By Alan Hudson — April 29, 2014.
Launched in 2011, the Open Government Partnership (OGP) is a platform for countries to commit to making their governments more open, accountable and responsive to their citizens. In less than 3 years its membership has grown from 8 to 64 countries from around the world. In May 2013, the Australian Government announced its intention to join the OGP. Since then, however, progress has been slow, with recent reports (here, paywalled; here, not paywalled) suggesting that the new Australian Government, led by Prime Minister Tony Abbott, may be reconsidering the decision.
A reversal of the decision would call into question the Australian Government’s commitment to open government and row back on the hard work of those such as John McMillan, the country’s Information Commissioner, to strengthen the country’s open government credentials. It would also be a missed opportunity to strengthen the caucus of transparency champions within the G20, where 12 members (Argentina, Brazil, Canada, France, Indonesia, Italy, South Korea, Mexico, South Africa, Turkey, the UK and the USA) have already signed up to participate in the Open Government Partnership. See here for a map showing participating countries.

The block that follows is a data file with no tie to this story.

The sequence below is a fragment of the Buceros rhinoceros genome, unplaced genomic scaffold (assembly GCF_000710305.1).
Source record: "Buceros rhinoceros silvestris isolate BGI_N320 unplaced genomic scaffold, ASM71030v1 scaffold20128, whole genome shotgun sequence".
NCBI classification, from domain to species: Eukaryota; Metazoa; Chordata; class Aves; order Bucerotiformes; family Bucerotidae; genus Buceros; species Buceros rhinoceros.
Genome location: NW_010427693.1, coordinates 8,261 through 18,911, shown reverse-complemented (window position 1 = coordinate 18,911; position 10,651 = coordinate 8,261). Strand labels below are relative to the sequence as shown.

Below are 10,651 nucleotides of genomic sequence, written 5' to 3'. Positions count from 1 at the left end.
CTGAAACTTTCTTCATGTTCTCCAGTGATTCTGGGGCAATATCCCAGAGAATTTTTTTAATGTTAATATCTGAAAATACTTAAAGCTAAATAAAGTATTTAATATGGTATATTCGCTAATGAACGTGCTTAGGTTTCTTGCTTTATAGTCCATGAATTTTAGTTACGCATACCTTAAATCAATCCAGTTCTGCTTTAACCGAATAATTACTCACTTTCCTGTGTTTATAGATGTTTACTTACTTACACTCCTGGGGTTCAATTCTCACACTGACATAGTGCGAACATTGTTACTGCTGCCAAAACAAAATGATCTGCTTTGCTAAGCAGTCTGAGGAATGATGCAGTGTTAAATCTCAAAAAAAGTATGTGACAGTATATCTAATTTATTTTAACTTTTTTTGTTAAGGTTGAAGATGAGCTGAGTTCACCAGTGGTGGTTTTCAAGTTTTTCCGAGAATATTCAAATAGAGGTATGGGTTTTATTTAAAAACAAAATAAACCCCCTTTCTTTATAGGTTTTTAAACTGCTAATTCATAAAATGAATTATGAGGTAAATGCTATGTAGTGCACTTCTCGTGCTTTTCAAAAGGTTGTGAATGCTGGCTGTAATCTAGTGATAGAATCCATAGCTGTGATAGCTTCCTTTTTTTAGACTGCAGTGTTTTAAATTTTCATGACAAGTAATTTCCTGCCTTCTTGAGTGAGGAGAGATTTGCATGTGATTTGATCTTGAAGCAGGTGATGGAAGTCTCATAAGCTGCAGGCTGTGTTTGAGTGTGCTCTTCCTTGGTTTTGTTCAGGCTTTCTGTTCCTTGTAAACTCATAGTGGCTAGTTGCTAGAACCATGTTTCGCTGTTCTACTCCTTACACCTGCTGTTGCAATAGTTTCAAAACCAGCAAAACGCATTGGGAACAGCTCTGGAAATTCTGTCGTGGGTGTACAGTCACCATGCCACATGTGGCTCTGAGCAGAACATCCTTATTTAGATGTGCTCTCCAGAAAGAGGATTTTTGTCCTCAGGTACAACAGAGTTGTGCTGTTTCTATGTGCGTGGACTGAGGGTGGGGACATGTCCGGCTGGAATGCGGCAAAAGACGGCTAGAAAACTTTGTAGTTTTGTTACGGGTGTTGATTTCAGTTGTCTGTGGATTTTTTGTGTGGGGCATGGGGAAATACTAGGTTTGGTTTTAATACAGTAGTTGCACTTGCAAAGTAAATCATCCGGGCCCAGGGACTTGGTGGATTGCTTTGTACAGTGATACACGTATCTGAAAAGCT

Next week could be key. President Susilo Bambang Yudhoyono of Indonesia – the current lead Chair of OGP – has invited (paywalled; not paywalled, here and here) Prime Minister Abbott to attend the OGP Asia Pacific Regional Meeting on 6th and 7th May. This provides the Australian Government with a great opportunity to reconfirm its commitment to open government, to develop a meaningful dialogue with civil society on ways to promote open and transparent government at home, and to assist in promoting this cause throughout the Asia Pacific region.
By taking advantage of this opportunity, Prime Minister Abbott could provide a welcome boost to the efforts of transparency champions within the G20 – including Australia – to promote transparency about issues including tax and company ownership, and commitments to a G20 Open Data Charter, in advance of the G20 Summit in Brisbane, Australia, in November. I’m openly optimistic and looking forward to good news from Canberra and Bali!
Photo Credit: MD111 (Flickr: Creative Commons Attribution 2.0 ShareAlike)